In order to test the application of using the CFS algorithm, two different simulation environments were created. The first environment was mapped in reference to a section of the Santa Fe National Forest in New Mexico, USA. The simulation uses multiple Gaussian distributions of SI that the robot can measure. New Mexico receives an average of 41.6 W/m2 of SI which is reflected in the solar map [18]. The high-intensity regions of the map indicate open areas such as a meadow in the forest with the assumption that the simulation is occurring when the sun is perpendicular to the ground and unchanging throughout the simulation. For simplicity, the simulation assumes that there are no inclination changes or obstacle obstructions that would be seen in the real environment. Researchers such as Engine, Wang and Mei have implemented more realistic vehicle dynamics however this is beyond the scope of this paper [19-21]. The robot chassis chosen for the simulation is the MLT-JR with two IG32 motors, two 2200maH batteries. The solar panel being simulated on the robot is an Eco-Worthy 10 W panel as shown in Figure 4.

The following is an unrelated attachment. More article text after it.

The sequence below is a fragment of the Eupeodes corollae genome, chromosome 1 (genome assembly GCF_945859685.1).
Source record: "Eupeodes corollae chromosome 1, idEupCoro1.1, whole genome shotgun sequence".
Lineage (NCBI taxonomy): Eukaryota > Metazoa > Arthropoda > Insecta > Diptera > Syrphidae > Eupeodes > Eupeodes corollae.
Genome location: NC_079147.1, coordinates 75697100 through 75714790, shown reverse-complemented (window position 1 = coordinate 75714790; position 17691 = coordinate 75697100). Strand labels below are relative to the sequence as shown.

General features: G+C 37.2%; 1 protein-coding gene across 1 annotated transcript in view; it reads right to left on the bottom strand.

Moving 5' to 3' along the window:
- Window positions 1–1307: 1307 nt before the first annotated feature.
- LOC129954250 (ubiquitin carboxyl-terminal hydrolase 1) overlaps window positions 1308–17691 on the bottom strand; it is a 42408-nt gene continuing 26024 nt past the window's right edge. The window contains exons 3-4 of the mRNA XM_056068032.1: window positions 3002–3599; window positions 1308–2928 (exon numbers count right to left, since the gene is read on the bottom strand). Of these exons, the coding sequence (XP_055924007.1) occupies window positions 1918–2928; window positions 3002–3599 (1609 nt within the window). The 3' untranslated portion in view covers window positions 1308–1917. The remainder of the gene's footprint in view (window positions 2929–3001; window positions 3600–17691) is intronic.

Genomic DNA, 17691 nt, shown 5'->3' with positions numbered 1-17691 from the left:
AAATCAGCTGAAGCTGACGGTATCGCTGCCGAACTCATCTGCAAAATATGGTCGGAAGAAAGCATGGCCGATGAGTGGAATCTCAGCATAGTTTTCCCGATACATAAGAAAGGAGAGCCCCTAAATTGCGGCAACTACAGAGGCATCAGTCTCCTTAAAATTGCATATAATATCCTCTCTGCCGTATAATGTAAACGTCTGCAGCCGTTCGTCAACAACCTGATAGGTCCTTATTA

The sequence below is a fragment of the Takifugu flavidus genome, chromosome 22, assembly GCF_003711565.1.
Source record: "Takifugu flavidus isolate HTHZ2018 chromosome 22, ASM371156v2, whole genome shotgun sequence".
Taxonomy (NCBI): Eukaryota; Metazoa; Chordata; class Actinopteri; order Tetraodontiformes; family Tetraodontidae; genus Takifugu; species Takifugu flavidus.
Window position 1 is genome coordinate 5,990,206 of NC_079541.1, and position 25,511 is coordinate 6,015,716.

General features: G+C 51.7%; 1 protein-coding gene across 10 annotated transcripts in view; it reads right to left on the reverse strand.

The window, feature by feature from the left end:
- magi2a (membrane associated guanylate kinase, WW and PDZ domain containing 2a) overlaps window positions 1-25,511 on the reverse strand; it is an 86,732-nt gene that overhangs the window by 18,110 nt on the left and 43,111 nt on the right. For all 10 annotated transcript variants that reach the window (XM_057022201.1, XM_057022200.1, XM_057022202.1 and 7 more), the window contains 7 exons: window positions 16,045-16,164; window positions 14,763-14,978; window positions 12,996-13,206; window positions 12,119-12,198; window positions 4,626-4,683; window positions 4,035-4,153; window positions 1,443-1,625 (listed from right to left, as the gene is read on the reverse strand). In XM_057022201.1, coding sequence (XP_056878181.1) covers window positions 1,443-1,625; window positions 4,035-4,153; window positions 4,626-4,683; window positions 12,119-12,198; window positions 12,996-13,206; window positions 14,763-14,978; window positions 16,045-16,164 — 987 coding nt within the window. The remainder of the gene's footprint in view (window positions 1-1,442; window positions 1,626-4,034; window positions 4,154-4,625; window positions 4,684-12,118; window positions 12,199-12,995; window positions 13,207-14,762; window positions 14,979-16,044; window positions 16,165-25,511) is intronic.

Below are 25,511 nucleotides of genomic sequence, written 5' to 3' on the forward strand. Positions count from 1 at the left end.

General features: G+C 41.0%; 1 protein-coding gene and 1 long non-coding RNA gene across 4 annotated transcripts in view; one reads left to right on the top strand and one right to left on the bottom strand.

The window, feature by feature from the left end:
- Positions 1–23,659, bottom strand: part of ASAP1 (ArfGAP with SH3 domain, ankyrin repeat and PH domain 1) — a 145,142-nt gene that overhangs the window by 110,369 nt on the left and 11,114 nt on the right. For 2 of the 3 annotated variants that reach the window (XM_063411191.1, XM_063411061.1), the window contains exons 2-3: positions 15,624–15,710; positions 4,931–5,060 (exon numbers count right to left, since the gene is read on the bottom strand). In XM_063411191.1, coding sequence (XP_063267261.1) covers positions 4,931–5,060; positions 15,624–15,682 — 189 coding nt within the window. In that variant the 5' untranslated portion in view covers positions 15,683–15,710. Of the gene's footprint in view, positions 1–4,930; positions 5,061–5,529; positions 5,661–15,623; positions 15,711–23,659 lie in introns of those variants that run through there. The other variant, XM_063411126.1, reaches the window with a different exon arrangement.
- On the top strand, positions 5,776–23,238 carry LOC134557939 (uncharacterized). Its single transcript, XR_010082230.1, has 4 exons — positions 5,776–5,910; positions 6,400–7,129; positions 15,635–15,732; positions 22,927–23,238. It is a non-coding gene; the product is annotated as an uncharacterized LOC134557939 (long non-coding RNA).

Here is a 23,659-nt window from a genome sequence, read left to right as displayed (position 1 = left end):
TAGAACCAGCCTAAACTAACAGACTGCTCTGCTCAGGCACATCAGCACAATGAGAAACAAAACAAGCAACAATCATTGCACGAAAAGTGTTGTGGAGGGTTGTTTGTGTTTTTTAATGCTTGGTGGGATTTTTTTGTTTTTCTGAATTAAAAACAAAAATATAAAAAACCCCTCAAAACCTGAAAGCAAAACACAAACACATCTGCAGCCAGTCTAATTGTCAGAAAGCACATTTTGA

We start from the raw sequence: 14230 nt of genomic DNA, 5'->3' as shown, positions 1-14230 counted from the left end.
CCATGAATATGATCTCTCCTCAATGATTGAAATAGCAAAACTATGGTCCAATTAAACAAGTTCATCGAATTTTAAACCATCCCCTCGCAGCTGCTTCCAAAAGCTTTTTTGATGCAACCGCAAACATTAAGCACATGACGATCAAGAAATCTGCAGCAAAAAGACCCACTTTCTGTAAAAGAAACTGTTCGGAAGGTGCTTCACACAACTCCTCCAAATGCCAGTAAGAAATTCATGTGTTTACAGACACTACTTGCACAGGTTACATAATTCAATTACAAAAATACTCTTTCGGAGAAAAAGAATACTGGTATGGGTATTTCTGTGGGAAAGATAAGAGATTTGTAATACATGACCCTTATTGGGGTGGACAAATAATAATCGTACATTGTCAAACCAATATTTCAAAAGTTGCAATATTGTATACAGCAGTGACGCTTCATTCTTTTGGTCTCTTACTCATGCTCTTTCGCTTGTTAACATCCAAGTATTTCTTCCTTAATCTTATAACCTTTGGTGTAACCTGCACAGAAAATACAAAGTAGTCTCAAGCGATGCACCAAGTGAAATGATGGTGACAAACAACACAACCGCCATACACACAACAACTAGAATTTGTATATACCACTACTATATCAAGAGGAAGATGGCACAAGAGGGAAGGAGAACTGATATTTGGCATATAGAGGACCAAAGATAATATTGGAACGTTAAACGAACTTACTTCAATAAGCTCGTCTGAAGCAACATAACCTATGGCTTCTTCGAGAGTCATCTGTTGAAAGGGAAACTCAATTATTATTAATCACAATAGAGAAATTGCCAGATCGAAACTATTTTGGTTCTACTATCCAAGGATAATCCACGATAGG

In the Santa Fe simulation, the SPUGV traveled from an initial position to a single point of interest. The SPUGV would start and end in a meadow where SI should be found. The distance between the two points was 2.5 km which is within the max distance the SPUGV can travel on one full charge of battery. The simulation was run using both the CFS algorithm and a direct route approach to determine if the battery at the goal position could be improved. The second Santa Fe simulation involved four points of interest on the same solar map as simulation 2. For simulation 2, the SPUGV starts at an initial point and then travels to each point directly, only moving onto goal 3 after arriving at goal 2 and so on. The total distance to travel to all the points sequentially was 2.5 km. The CFS algorithm was also compared to a direct route approach with multiple points of interest. Both simulations use a 5 m sensing radius for the SPUGV.